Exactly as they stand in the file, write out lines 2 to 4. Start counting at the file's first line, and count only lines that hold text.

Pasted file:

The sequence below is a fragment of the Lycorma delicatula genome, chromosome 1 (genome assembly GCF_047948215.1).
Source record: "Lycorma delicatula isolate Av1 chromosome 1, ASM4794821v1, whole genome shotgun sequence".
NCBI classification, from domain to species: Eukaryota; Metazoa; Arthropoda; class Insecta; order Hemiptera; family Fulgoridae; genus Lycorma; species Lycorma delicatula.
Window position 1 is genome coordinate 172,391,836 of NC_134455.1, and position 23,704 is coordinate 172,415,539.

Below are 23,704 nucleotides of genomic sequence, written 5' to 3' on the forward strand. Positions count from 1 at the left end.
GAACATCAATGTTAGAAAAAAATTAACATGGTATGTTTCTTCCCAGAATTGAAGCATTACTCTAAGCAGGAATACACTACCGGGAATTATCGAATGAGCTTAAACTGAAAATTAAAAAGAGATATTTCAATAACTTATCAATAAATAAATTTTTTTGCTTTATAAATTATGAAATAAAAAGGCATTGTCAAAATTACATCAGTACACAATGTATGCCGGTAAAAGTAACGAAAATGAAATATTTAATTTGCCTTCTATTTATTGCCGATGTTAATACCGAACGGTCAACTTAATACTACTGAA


Source record: "Lycorma delicatula isolate Av1 chromosome 1, ASM4794821v1, whole genome shotgun sequence".
NCBI classification, from domain to species: Eukaryota; Metazoa; Arthropoda; class Insecta; order Hemiptera; family Fulgoridae; genus Lycorma; species Lycorma delicatula.
Window position 1 is genome coordinate 172,391,836 of NC_134455.1, and position 23,704 is coordinate 172,415,539.